Abstract: The present study investigates the relationship between energy (renewable and nonrenewable) consumption and economic growth using Cobb-Douglas production function in case of Pakistan over the period of 1972-2011. We have used ARDL bounds testing and Gregory and Hansen (1990) structural break cointegration approaches for long run while stationarity properties of the variables are tested applying Clemente-Montanes-Reyes (1998) structural break unit root test. Our results confirm co-integration between renewable energy consumption, nonrenewable energy consumption, economic growth, capital and labor in case of Pakistan. The findings show that both renewable and nonrenewable energy consumption add to economic growth. Capital and labour are also important determinants of economic growth. The VECM granger causality analysis validates the existence of feedback hypotheses between renewable energy consumption and economic growth, nonrenewable energy consumption and economic growth, economic growth and capital. Keywords: Energy Consumption, Economic Growth, Pakistan
Citedy By: 118
Selection of renewable energy technologies for a developing county: a case of Pakistan
[PDF] academia.edu
Author: M Amer, TU Daim
Journal: Energy for Sustainable Development,Vol.15 (4), 2011--Pages 420–435
Abstract: In this paper some renewable energy options for electricity generation for Pakistan are explored from multiple perspectives comprising technical, economical, social, environmental and political aspects. Analytic hierarchy process (AHP) has been used for the first time for the energy sector of Pakistan. An AHP model has been presented for the selection and prioritization of various renewable energy technologies for electricity generation. After accessing potential of the country for generating electricity from renewable resources, reviewing relevant scholarly literature and discussion with experts, an appropriate decision model has been formulated consisting of goal, criteria, sub-criteria and alternatives. Wind energy, solar photovoltaic, solar thermal and biomass energy options are used as the alternatives in the decision model. Besides ranking and prioritizing of these technologies, results of the proposed decision model can also be used for the development of long-term renewable energy policy and energy roadmap for the country. The findings of this research might also be highly relevant to other developing countries.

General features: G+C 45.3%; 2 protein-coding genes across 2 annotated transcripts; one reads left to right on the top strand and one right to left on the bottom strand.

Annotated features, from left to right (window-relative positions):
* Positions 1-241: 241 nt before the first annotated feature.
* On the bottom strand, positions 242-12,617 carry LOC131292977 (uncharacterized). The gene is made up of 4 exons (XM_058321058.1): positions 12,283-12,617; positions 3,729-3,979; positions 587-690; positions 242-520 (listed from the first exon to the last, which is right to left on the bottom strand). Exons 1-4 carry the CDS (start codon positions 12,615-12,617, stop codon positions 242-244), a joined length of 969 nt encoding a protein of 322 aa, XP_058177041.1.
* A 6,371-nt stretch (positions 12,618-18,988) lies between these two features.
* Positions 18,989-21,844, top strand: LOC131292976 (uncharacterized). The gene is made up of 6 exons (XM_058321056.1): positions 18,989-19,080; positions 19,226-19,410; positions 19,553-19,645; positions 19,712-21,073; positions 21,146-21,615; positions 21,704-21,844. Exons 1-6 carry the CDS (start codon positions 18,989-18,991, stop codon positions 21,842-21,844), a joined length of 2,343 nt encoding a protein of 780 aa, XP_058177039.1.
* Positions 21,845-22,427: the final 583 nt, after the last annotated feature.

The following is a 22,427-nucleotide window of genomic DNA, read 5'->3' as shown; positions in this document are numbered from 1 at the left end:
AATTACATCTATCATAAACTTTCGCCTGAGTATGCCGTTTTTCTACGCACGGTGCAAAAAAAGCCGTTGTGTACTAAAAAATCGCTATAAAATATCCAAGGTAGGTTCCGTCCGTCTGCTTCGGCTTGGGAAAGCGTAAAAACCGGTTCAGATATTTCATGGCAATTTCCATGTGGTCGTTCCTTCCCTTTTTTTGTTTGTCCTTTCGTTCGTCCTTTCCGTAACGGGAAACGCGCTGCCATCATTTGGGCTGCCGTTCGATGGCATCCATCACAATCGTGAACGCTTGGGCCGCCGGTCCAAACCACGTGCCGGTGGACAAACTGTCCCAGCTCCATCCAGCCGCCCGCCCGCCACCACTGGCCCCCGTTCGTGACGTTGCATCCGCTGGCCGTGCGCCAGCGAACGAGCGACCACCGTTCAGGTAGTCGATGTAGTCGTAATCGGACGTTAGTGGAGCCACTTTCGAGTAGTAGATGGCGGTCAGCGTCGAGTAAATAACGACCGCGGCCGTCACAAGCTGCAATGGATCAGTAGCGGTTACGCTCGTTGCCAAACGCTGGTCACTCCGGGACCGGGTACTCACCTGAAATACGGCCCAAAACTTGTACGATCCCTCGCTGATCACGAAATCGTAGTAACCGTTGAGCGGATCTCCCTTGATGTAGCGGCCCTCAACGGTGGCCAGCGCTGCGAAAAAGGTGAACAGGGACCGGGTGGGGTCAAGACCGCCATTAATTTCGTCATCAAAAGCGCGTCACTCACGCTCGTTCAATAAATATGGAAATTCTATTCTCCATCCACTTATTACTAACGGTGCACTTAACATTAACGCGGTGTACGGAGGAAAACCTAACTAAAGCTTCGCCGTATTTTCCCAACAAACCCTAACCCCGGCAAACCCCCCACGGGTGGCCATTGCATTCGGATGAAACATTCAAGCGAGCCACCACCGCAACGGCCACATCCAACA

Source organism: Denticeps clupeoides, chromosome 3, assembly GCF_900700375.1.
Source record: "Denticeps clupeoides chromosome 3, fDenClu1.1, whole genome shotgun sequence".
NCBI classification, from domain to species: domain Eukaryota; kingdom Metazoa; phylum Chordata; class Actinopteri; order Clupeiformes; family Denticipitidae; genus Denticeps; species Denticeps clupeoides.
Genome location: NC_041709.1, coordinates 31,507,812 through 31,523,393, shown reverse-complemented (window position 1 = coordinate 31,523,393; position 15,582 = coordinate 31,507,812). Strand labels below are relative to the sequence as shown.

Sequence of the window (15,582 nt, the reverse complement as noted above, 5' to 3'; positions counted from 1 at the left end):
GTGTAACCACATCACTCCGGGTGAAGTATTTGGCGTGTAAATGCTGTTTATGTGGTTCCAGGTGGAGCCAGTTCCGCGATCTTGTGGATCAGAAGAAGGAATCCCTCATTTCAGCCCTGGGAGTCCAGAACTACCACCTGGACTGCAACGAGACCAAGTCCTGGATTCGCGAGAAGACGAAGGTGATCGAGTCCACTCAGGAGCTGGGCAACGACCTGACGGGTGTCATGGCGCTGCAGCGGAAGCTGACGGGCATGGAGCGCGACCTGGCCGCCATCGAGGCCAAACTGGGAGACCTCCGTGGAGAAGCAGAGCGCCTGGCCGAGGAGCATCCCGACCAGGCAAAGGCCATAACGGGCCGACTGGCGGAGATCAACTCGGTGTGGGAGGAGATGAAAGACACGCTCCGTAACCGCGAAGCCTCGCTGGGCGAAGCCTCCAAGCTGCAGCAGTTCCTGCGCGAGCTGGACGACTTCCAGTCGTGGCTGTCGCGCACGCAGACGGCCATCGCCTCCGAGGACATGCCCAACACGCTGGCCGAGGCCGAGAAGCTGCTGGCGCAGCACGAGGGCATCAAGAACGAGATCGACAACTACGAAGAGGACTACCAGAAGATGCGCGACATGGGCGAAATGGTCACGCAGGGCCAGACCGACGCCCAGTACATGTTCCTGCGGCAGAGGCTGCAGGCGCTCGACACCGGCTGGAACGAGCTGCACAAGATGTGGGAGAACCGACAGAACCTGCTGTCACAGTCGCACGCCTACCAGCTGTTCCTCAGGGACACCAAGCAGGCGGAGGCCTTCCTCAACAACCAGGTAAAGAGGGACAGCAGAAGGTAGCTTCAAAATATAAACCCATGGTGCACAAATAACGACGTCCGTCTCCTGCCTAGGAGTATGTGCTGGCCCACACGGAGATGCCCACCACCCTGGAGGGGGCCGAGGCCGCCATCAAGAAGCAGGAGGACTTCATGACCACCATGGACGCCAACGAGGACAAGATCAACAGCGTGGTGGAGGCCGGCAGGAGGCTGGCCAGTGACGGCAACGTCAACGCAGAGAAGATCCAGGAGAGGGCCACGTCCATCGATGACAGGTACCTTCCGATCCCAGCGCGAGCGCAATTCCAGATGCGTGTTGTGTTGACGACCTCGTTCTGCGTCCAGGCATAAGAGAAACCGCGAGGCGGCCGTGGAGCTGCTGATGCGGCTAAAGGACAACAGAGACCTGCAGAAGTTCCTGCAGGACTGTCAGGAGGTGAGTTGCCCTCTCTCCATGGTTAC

Citedy By: 111
Energy and economic growth in Pakistan
[PDF] pide.org.pk
Author: R Siddiqui
Journal: The Pakistan Development Review,Vol.43 (2), 2004--Pages 175-200
Abstract: Recent rise in energy prices, shrinking existing resources, and the search for alternative sources of energy and energy conservation technologies have brought into focus the issue of causality between energy use and economic growth. The results of this study show that energy expansion is expected to lead to higher growth and its shortage may retard the growth process. The impact of all sources of energy on economic growth is not the same. The impact of electricity and petroleum products as well as that of electricity only is high and statistically significant. However, the reverse causality is critical for the petroleum products
Citedy By: 95
Renewable energy for managing energy crisis in Pakistan
[PDF] 
Author: K Harijan, MA Uqaili, M Memon
Journal:  International Multi Topic Conference,Vol. (), 2008--Pages 449-455